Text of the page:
The PA Supreme Court recently ruled that the PA Private Road Act may facilitate unconstitutional takings. In In the Matter of Opening a Private Road For The Benefit of Timothy P. O’Reilly, a landlocked property owner proceeded under the Private Road Act to open a private road to connect to a public road. The Private Road Act permits the owner of a landlocked property to petition the Court of Common Pleas for the appointment of a board of viewers to evaluate the necessity of a private road to connect such property with the nearest public thoroughfare or private way leading to a public thoroughfare. Upon a finding of necessity, the board will lay out a private road to cause the least damage to private property. The Act requires the owner of the landlocked property to pay damages to persons over whose property the new road is built; the owner is then afforded exclusive use of the road.
The owners of the property where the proposed private road would be located filed preliminary objections alleging that the Private Road Act facilitates an unconstitutional taking of private property for a private purpose in violation of the Fifth Amendment to the US Constitution and similar sections of the PA Constitution. They claimed that the PRA is unconstitutional because it facilitates the transfer of property from one private property owner to another private property owner for a private use. The landlocked property owner argued, in part, that the creation of a private road under the Act is not a taking, but, instead, embodies reasonable regulation of property usage or provision of an otherwise unavailable private easement, both exercised under the Commonwealth's police power.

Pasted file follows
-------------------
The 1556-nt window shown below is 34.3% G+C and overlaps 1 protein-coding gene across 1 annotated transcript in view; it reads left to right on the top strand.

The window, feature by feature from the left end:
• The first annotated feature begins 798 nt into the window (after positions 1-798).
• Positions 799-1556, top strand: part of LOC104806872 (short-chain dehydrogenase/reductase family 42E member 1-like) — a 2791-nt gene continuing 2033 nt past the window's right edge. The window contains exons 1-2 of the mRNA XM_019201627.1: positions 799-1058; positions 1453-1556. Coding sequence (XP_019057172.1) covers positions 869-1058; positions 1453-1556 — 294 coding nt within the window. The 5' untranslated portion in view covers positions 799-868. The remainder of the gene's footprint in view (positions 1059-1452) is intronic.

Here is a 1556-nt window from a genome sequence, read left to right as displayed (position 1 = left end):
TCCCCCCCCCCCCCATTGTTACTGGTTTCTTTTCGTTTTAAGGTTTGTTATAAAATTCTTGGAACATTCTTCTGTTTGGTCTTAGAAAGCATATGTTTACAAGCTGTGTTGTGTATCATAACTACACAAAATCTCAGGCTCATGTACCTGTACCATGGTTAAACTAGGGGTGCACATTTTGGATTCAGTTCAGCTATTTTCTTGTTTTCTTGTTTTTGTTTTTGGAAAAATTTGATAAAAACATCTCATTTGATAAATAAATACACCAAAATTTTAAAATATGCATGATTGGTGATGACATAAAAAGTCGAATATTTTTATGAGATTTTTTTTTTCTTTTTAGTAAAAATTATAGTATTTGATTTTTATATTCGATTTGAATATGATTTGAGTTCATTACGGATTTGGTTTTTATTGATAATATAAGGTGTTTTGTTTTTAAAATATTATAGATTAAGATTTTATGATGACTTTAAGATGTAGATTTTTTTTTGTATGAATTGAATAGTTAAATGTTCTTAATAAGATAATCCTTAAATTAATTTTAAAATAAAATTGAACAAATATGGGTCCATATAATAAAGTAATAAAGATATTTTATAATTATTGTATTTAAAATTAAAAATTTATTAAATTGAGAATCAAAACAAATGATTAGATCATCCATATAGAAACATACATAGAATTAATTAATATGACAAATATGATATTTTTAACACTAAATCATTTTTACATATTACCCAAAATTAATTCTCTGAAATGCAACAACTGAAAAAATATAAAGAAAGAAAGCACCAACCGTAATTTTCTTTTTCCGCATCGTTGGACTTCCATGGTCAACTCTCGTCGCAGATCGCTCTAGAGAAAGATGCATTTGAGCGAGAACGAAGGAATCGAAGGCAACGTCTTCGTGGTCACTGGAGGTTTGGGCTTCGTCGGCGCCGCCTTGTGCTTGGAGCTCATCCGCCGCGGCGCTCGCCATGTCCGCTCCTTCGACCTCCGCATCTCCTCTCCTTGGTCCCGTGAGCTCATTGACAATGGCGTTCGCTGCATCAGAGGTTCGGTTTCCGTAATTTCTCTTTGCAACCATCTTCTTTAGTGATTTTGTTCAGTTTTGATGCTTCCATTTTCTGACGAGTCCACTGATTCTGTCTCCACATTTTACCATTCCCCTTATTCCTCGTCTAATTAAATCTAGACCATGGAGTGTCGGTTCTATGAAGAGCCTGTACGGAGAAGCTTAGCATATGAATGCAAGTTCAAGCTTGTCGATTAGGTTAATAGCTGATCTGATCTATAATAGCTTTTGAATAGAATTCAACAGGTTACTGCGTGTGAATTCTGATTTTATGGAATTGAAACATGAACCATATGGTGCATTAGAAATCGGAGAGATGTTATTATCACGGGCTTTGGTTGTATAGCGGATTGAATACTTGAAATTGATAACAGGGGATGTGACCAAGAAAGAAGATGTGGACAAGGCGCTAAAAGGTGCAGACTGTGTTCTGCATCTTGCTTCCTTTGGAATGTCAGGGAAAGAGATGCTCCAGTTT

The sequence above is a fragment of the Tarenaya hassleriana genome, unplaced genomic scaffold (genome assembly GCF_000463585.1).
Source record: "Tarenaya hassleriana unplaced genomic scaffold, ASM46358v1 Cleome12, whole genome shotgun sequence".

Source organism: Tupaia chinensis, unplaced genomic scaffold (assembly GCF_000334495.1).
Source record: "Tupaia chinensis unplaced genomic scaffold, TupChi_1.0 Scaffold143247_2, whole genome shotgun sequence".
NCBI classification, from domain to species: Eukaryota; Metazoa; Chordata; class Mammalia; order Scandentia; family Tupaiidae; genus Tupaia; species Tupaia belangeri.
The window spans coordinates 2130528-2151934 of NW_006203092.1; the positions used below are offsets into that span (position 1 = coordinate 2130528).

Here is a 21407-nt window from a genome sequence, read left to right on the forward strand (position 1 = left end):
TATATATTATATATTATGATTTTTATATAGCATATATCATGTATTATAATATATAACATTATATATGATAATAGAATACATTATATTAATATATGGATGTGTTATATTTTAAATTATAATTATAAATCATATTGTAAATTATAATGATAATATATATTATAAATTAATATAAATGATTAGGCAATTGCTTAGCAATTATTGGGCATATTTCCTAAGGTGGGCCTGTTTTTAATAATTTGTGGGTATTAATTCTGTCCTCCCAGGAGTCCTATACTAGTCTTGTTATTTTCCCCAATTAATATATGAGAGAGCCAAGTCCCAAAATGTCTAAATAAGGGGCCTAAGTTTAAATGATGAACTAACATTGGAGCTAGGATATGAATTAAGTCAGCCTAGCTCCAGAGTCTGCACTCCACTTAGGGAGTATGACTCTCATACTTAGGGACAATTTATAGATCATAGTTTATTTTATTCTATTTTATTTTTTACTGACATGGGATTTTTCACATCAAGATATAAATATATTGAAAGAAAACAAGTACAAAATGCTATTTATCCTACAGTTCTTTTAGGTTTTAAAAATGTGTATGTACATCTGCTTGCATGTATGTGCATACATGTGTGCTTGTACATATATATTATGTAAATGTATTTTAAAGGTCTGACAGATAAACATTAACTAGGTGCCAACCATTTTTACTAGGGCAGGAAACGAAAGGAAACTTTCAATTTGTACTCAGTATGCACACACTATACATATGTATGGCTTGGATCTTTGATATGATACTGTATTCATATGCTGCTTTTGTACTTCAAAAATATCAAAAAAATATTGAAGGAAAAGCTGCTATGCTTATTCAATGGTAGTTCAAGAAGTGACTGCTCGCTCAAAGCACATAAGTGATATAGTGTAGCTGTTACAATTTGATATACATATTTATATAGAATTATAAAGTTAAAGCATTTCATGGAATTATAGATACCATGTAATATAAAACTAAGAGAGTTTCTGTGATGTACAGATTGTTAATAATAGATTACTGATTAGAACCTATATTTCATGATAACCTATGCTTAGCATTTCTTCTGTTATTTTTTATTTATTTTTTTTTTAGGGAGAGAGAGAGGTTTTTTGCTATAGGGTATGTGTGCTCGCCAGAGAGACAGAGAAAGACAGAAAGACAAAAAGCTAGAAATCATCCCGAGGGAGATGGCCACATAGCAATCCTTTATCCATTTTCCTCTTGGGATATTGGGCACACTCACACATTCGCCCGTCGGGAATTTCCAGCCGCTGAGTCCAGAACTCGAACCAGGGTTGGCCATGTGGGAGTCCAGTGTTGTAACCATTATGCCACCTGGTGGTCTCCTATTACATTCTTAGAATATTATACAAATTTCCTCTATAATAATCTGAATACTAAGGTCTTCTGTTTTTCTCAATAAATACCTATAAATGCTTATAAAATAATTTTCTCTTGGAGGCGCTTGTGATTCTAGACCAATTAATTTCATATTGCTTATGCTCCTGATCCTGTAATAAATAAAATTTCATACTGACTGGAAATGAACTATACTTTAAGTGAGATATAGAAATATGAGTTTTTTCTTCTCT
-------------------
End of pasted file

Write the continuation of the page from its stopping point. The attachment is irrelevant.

The trial court overruled the preliminary objections and the Commonwealth Court affirmed that decision. The PA Supreme Court vacated the Commonwealth Court’s decision and ruled that the creation of a private road is a taking. It held that “irrespective of the police-powers rubric, a physical invasion and permanent occupation of private property, such as that which would be accomplished by the creation of a private road under the Act, is a taking.” The Court also concluded that the lower courts did not perform the necessary analysis to determine if the taking was proper under the test for whether a taking is for a public use. Therefore, the Court remanded the case to perform that analysis.
It will be interesting to see how the lower courts deal with this issue. It is the first time the PA Supreme Court considered this issue and it could open the door to challenges of any taking under the PRA.